3. There ARE people with a plan and with savvy. I don’t know this person personally, but they were kind enough to message me with all kinds of pertinent information, and the’ve been on plan for many years. You are a RARITY my online friend at least in my experience. RW Boyer Design/Photo.

4. I don’t have it in me to migrate with time and technology, which means I’m coming to grips with losing everything that remains on portable media. Not the drive based work, but the rest of it will probably not survive. I can’t even fathom sitting down, or paying someone else, to sit down and load up my DVD’s, one at a time, and transfer that data. Talk about time and money. Only to have to migrate another 4 years later. There is certainly nothing wrong with doing this, heck I encourage you to, but knowing what I have gone on, and the limited time I have to get to it…never gonna happen.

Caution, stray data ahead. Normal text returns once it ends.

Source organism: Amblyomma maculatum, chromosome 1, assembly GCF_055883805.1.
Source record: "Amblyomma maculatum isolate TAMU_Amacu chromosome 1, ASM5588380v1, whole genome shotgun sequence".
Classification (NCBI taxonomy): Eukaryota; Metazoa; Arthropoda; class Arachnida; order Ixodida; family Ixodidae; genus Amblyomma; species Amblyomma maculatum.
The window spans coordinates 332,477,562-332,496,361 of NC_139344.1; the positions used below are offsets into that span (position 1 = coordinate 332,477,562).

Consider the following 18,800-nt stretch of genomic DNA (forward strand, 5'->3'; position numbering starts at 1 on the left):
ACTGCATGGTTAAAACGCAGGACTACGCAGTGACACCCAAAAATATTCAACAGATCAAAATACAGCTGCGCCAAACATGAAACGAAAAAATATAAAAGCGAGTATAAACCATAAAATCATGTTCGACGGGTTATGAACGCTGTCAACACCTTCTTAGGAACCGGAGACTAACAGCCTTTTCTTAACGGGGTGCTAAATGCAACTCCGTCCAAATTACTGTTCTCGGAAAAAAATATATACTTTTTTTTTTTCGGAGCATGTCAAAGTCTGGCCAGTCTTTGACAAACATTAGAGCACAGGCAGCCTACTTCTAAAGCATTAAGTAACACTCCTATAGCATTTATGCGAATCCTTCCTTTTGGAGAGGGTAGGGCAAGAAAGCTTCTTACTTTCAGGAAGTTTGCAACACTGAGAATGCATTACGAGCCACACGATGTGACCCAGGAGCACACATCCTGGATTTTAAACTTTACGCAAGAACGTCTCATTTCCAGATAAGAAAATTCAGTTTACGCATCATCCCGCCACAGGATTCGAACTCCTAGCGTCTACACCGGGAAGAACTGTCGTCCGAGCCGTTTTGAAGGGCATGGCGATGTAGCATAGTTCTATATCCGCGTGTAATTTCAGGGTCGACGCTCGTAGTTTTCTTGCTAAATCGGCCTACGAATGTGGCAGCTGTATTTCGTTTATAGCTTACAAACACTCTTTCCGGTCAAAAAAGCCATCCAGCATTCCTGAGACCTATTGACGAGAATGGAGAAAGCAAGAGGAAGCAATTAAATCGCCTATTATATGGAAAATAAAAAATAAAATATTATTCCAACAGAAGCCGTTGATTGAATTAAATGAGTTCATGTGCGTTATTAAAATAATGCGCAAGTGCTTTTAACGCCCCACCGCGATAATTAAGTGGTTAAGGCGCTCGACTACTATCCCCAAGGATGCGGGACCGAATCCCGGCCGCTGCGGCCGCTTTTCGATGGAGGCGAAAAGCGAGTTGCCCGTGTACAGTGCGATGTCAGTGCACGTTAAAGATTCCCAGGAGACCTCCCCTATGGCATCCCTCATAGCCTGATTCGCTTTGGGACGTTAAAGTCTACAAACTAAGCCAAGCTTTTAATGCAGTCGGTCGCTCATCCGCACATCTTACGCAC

5. This is my problem whether or not I ever shoot another frame of digital ever again. This 40TB ain’t going away. I’m sure my mega-drive is around the corner, and maybe I want till it’s here before I make a move. All 40TB on three redundant drives, then wait four years and do it again. THAT I can probably handle. Probably.